The ducks were transferred to the high biocontainment BSL3+ animal house facility of the State Key Laboratory of Emerging Infectious Diseases at HKU for the H5N1 virus challenge. The ducks were housed as vaccine groups in cages with absorbent bedding inside Class 3 negative-pressure, flexible film isolators with HEPA-filtered inlet air and exhaust air. Food and water were replenished daily and room lighting was on a 12-hour cycle. Animals were individually leg banded for identification. All animal experimentation was carried out with the approval of the institutional animal ethics committee and in compliance with the facility biosafety requirements. Researchers wore positive air pressure respirators and protective suits in the BSL3+ animal facility at all times.

2.3. Experimental Design

An initial experiment was conducted with the TLL vaccine using groups of young ducklings vaccinated with either high dose TLL antigen (HD group, 5 ducks), high dose with adjuvant (HDA group, 5 ducks), or low dose with adjuvant (LDA group, 6 ducks) compared with mock vaccinated control group (6 ducks). For logistical reasons, there were insufficient 1 week old ducklings available for experiment 1, so two age groups of ducklings (1 week and 3 weeks old) had to be used for this preliminary experiment with TLL vaccine. These ducklings were randomly allocated to the vaccine groups or mock vaccinated control group. They were immunised subcutaneously at the nape of neck with the vaccine (0.2 mL of HA antigen stock with equal volume of adjuvant or diluent) and a second dose of the respective vaccine was given 3 weeks later. Four weeks after the second vaccination H5N1 virus challenge was conducted in BSL3+ animal house as described below.

In the preliminary experiment with the TLL vaccine the challenge dose was based on a low dose challenge for H5N1 virus used in previous challenge studies in chickens but after completion of experiment 1 it was decided to use the higher H5N1 challenge dose that was more consistently used in other challenge studies with H5N1 in chickens and ducks using inactivated whole virus vaccines [10, 12].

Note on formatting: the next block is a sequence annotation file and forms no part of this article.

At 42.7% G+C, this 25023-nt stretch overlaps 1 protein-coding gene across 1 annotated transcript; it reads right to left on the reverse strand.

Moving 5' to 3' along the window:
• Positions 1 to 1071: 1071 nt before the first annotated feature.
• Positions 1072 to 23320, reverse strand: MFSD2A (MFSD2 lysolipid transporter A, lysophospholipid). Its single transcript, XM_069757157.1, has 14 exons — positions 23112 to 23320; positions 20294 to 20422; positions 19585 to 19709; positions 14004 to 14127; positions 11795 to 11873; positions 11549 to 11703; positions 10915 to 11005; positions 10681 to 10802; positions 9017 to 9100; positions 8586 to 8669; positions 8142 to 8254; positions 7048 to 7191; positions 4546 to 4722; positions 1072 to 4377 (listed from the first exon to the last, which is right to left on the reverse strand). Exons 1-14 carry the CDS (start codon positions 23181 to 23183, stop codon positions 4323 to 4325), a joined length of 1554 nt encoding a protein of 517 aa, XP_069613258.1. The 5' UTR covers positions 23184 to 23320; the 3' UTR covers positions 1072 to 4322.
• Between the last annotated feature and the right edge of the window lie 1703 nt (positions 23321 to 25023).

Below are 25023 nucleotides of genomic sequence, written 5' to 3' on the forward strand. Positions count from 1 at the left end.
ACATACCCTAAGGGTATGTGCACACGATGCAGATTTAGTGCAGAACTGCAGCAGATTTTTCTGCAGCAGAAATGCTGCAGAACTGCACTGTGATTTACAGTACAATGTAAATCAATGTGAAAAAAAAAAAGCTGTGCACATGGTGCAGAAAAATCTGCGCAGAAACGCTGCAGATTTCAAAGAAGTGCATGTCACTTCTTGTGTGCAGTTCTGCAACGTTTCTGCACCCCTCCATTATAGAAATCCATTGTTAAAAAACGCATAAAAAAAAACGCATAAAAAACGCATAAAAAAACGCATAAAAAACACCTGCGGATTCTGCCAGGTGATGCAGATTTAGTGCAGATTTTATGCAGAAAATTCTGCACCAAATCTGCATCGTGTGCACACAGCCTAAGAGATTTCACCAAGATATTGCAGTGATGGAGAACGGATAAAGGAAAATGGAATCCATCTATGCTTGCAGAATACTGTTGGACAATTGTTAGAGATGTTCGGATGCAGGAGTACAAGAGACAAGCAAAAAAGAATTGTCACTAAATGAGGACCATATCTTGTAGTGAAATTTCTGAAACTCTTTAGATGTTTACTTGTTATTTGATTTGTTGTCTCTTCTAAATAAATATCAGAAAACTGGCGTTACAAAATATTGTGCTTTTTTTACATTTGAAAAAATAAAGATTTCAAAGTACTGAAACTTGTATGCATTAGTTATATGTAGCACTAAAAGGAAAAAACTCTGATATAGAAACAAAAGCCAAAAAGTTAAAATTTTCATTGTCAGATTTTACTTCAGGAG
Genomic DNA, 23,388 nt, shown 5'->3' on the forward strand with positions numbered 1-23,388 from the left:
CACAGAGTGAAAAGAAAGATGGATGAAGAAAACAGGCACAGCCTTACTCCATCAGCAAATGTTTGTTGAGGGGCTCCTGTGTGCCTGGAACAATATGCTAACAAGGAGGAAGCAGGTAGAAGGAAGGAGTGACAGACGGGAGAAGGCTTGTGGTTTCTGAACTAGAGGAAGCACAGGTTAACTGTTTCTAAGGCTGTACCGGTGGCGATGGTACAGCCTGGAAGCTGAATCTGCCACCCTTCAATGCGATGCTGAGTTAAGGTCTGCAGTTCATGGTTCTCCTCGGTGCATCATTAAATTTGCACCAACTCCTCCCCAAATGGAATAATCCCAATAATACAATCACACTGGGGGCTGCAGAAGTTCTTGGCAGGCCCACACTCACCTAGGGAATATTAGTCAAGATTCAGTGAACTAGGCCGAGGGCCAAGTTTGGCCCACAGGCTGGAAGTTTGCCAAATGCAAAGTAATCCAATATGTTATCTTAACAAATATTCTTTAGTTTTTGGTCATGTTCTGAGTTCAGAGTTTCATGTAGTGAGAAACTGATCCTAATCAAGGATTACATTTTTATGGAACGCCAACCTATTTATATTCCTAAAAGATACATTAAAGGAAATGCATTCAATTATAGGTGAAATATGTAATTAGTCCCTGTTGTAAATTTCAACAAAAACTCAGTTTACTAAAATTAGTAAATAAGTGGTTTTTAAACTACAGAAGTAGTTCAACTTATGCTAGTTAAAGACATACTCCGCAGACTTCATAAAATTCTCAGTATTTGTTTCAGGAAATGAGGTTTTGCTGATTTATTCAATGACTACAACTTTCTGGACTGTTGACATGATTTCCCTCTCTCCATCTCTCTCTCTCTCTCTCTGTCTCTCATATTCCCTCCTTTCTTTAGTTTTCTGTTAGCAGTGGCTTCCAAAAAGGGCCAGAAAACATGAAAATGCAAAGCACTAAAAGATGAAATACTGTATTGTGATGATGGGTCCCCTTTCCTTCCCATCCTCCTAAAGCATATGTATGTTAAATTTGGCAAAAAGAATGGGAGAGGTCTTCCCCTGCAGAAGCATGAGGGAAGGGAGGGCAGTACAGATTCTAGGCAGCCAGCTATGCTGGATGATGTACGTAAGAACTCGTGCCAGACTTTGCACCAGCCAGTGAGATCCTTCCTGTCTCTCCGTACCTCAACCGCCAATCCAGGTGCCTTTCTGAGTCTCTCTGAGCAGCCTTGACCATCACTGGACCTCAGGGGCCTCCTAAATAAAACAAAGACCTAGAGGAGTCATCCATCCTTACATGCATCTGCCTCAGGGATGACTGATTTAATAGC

In the second experiment, groups of young ducklings were vaccinated with high dose TLL vaccine with adjuvant (TLL HDA group, 8 ducks), TT/H5N2 vaccine (7 ducks) or H5N2 vaccine (7 ducks) and compared with an unvaccinated control group (7 ducks). The ducklings were immunised subcutaneously at the nape of neck at 1 week of age, with TLL vaccine given as a 0.4 mL dose and the TT/H5N2 and H5N2 vaccines given as a 1.0 mL dose. A repeat dose of the respective vaccine was given 3 weeks later.

As postvaccination HI antibody response to the TLL vaccine was much weaker than for the whole virus vaccines and the challenge was to be at a higher virus dose, an additional higher dose of TLL vaccine (0.5 mL of HA antigen with equal volume of adjuvant) was given one week later (5 weeks of age) to this group. The H5N1 virus challenge was conducted in the BSL3+ animal house as described below when the birds were 9 weeks-old.

In both experiments, the ducks were individually identified by leg bands and blood samples were collected prevaccination, after vaccination 1, vaccination 2 (prechallenge for TT/H5N2 and H5N2 groups), vaccination 3 (prechallenge for TLL group) and postchallenge. Serum samples in both experiments were tested for H5 antibody by HI tests and in the second experiment for antibody levels to TT by ELISA assays as described below.